Research sheds light on muskie catchability

by Jeff Helsdon | May 29, 2023
baby muskie measurements

A University of Illinois study published in the North American Journal of Fisheries Management provides insight into why muskie are so hard to catch.

Professor Cory Suski and graduate student John Bieber’s study, called “Capture is predicted by behaviour and size, not metabolism, in Muskellunge (Esox masquinongy)”, set out to find out why muskellunge are called the fish of 10,000 casts.

Muskie behaviour

They started with 68 young fish in a laboratory tank and evaluated the fish for traits like aggressiveness, activity levels, boldness, and how exploratory the fish were.

All fish were then transferred to a pond and the researchers went fishing. They fished the pond for an entire month, trying various baits and times of day. Only seven fish were caught, most in the first few days.

The fish caught were the larger, less aggressive, and less exploratory ones.

“They’re very tough sit-and-wait predators, which means they’ll just camp out under a log or at the bottom of the river until something comes right by,” Bieber said in a press release. “Then they’ll burst out to take the prey. More exploratory muskies won’t strike because they are roaming around the lake trying to find shelter or get more comfortable.

“If you’re an angler going around the lake, just casting randomly won’t necessarily mean you’ll catch a muskie. You have to get your lure perfectly in the face of a muskie of the appropriate behaviour type, likely that is sedentary and poised to attack, to be able to initiate a strike.”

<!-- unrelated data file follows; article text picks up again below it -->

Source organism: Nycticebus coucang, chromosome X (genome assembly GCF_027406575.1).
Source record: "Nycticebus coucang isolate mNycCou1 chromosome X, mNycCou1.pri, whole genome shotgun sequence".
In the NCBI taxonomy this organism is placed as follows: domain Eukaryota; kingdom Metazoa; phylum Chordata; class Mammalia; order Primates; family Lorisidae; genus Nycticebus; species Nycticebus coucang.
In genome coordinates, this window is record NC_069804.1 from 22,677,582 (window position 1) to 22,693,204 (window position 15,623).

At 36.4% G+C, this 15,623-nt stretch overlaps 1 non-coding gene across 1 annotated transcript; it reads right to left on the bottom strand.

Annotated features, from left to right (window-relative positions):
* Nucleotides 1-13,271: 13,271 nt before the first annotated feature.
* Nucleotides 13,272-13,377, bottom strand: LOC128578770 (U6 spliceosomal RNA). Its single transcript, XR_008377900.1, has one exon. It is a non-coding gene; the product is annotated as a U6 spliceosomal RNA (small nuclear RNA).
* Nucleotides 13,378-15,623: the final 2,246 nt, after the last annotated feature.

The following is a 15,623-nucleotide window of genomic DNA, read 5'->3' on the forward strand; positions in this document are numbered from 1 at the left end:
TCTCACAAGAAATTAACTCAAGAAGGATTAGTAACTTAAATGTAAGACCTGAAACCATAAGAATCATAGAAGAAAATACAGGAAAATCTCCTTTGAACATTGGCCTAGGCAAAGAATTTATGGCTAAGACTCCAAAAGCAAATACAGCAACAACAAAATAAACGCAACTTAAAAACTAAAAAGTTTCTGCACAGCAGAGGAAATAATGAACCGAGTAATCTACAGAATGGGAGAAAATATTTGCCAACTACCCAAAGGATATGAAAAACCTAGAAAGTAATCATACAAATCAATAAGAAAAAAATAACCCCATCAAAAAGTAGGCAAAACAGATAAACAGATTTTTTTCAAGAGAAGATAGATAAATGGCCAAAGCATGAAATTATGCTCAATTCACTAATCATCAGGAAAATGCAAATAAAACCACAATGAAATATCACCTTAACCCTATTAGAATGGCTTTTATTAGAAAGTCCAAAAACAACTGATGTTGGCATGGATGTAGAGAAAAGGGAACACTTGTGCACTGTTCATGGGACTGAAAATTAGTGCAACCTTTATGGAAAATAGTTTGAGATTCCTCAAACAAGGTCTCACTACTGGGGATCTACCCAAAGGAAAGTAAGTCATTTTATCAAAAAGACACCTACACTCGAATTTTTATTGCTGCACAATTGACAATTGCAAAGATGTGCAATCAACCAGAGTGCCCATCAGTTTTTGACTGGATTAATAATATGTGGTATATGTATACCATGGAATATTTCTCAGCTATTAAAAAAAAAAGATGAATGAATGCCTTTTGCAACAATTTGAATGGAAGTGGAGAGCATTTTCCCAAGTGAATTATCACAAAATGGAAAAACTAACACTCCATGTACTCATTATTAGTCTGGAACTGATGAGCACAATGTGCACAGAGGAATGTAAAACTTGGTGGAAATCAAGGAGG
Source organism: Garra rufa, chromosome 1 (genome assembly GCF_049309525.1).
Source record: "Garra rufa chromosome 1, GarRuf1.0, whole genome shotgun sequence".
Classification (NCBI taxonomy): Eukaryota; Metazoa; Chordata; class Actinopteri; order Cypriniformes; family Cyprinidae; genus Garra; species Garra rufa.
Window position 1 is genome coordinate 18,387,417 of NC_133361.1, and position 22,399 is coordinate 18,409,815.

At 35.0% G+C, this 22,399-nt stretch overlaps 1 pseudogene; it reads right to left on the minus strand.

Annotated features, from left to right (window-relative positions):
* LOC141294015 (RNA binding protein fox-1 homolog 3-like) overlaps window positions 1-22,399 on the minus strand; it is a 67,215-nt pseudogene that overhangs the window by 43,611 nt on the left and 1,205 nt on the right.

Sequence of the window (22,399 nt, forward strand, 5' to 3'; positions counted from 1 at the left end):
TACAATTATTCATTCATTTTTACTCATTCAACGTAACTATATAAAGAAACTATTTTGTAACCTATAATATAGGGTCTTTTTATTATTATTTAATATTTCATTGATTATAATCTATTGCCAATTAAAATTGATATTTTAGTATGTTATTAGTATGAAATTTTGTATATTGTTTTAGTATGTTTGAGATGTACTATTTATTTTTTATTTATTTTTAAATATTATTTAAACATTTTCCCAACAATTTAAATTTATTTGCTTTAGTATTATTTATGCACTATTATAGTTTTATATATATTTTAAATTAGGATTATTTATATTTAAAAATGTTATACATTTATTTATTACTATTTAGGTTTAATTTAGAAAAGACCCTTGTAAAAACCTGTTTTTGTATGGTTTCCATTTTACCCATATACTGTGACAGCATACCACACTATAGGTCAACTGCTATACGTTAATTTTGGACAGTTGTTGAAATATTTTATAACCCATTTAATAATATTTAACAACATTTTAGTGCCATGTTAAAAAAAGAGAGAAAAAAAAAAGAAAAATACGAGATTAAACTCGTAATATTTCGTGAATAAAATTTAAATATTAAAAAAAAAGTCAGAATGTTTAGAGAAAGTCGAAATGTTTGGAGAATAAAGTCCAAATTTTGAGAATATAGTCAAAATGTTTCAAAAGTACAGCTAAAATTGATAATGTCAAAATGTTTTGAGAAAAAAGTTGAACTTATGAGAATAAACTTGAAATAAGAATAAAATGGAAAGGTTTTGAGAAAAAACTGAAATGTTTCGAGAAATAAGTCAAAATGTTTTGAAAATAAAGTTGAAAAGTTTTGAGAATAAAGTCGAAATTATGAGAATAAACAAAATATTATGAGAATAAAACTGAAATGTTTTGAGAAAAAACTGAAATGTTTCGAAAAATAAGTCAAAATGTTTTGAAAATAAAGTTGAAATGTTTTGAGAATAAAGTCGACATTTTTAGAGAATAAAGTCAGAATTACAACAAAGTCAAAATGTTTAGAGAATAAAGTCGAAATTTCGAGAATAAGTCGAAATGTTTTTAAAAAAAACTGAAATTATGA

Catch and release important

Since fish behaviour can be passed on, the researchers said catch and release is important in order to pass on the traits which allow anglers to catch fish.

“Our results clearly show capturing muskies is not random. There are behavioral traits that predispose these fish to capture. We need to use best practices to try and protect those traits and keep those individuals around so we can keep fishing long term,” Suski said.

“Catch and release is key,” he added. “And then there are best practices like handling fish quickly and releasing them in a way that minimizes impact on the fish; keeping an eye on water temperature and those kinds of things.”

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